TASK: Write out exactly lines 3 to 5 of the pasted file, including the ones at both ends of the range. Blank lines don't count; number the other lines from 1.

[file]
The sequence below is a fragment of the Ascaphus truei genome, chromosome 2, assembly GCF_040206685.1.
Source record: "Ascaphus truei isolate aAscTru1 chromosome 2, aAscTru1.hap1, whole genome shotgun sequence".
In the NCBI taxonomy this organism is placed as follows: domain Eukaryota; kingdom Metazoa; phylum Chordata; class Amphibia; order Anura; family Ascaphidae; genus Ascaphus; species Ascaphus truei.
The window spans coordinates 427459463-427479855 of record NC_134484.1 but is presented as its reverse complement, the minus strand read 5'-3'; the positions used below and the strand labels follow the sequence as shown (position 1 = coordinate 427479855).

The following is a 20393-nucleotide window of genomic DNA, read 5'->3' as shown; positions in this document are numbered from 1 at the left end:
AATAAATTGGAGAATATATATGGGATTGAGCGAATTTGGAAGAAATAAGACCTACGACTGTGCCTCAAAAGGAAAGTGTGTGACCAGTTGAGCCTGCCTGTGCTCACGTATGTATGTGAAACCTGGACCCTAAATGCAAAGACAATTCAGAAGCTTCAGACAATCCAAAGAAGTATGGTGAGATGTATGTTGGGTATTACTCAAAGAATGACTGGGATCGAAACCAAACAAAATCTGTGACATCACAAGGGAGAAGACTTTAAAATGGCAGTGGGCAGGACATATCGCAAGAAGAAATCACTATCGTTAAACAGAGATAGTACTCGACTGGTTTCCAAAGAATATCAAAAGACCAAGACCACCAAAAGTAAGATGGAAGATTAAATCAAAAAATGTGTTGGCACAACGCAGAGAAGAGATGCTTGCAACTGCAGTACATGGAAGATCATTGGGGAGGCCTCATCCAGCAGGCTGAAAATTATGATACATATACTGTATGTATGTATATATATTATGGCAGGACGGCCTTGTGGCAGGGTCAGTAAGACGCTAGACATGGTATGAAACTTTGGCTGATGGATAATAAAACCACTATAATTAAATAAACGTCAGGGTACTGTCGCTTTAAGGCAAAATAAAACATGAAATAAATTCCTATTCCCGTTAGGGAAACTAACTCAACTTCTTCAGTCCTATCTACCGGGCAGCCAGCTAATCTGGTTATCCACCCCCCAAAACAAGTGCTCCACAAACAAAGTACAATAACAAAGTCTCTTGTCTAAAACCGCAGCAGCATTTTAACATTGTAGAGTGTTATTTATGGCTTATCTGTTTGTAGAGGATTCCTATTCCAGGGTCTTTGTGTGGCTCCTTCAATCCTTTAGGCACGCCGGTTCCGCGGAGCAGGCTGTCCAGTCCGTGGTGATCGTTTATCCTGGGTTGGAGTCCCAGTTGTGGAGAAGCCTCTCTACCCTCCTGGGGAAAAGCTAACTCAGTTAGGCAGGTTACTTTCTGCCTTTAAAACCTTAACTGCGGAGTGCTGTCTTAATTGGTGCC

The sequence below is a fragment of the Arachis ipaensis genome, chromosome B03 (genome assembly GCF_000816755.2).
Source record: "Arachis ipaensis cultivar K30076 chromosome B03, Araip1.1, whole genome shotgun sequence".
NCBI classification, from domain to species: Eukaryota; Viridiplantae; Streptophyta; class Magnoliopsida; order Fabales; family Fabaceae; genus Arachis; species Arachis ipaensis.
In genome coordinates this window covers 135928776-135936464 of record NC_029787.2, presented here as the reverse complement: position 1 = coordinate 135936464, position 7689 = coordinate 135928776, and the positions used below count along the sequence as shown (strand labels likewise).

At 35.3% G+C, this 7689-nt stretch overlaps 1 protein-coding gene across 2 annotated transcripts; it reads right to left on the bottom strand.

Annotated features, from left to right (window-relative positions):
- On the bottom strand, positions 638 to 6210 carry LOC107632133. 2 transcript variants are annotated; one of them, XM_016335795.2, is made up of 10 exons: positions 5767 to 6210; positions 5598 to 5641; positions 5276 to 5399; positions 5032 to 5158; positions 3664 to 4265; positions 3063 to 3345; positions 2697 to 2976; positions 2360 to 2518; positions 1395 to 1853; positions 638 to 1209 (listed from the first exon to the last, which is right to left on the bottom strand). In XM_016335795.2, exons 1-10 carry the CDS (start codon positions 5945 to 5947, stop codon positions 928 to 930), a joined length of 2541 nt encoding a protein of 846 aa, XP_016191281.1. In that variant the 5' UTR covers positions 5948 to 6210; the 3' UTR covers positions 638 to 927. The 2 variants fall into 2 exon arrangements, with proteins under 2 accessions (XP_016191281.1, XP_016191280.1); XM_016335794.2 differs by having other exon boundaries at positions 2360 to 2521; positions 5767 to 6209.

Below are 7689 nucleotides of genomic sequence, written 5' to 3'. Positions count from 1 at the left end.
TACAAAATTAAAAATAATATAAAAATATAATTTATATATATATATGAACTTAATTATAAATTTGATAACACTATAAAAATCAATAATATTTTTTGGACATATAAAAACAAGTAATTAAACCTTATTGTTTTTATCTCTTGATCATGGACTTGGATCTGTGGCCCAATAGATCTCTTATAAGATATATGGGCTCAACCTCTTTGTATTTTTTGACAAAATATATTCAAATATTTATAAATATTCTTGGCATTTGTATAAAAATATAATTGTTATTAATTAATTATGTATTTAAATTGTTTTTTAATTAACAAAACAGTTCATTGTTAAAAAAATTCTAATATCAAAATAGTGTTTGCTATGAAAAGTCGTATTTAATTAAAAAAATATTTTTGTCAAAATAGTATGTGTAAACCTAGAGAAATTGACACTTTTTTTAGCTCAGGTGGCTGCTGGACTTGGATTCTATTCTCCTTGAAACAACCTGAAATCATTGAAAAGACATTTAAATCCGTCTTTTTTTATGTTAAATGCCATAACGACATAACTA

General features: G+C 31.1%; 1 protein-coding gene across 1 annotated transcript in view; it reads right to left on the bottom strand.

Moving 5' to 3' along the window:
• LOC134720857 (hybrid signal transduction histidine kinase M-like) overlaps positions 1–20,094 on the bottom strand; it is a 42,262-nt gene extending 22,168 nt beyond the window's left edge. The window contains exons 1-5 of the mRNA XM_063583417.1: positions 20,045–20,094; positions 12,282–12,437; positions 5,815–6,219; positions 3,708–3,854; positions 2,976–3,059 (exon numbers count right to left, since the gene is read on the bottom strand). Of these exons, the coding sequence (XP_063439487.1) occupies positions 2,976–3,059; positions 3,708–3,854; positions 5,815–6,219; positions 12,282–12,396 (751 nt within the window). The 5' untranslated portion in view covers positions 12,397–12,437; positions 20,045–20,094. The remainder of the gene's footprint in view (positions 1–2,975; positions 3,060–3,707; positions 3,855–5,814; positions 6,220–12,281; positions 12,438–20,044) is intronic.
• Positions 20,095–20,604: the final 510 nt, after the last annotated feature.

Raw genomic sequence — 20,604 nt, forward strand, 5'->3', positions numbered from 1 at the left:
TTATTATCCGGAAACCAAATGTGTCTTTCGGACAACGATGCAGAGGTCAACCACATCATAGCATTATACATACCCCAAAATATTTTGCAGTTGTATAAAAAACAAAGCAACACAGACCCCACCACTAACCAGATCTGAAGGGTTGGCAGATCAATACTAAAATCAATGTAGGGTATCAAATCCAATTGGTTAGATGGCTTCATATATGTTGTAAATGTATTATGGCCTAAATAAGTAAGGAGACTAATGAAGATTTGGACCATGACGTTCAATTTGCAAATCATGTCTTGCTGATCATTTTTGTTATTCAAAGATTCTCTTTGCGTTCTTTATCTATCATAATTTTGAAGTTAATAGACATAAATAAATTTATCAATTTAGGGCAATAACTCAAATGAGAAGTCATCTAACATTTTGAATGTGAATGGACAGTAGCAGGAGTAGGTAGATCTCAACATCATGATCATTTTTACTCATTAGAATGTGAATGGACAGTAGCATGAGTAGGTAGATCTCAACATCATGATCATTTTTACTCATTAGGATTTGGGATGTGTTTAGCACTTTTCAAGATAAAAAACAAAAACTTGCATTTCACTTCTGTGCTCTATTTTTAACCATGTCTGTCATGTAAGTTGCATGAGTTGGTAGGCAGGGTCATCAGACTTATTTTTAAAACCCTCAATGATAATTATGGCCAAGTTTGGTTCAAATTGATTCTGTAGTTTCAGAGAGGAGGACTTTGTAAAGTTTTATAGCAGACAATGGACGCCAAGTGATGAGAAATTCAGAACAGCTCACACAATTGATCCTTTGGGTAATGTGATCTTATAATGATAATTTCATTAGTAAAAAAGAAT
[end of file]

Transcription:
In the NCBI taxonomy this organism is placed as follows: domain Eukaryota; kingdom Metazoa; phylum Chordata; class Amphibia; order Anura; family Ascaphidae; genus Ascaphus; species Ascaphus truei.
The window spans coordinates 427459463-427479855 of record NC_134484.1 but is presented as its reverse complement, the minus strand read 5'-3'; the positions used below and the strand labels follow the sequence as shown (position 1 = coordinate 427479855).

The following is a 20393-nucleotide window of genomic DNA, read 5'->3' as shown; positions in this document are numbered from 1 at the left end: